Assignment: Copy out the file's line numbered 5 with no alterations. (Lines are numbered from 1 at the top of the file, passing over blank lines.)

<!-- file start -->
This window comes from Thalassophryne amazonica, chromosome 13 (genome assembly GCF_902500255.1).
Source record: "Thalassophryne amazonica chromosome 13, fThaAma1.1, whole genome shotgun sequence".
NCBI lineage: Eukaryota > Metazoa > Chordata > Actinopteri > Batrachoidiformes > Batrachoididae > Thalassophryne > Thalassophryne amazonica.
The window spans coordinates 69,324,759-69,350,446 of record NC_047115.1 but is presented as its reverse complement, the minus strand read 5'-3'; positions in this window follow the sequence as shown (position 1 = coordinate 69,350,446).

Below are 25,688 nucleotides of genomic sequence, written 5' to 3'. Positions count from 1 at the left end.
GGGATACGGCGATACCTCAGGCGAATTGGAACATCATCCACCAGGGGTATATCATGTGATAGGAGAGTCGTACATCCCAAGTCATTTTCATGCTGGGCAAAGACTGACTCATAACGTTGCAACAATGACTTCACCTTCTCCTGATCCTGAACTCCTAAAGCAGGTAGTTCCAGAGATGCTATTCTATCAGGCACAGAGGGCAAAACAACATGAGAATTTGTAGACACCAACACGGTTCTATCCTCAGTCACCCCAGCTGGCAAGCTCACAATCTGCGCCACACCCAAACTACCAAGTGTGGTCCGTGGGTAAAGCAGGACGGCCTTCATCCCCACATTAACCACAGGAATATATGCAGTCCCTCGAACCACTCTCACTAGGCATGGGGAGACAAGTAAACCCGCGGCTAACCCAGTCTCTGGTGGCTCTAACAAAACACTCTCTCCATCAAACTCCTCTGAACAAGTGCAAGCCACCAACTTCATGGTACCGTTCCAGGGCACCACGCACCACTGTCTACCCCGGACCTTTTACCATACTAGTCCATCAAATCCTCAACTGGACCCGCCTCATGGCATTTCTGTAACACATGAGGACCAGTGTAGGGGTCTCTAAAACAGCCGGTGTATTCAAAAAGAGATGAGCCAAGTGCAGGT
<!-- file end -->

Below are 25,688 nucleotides of genomic sequence, written 5' to 3'. Positions count from 1 at the left end.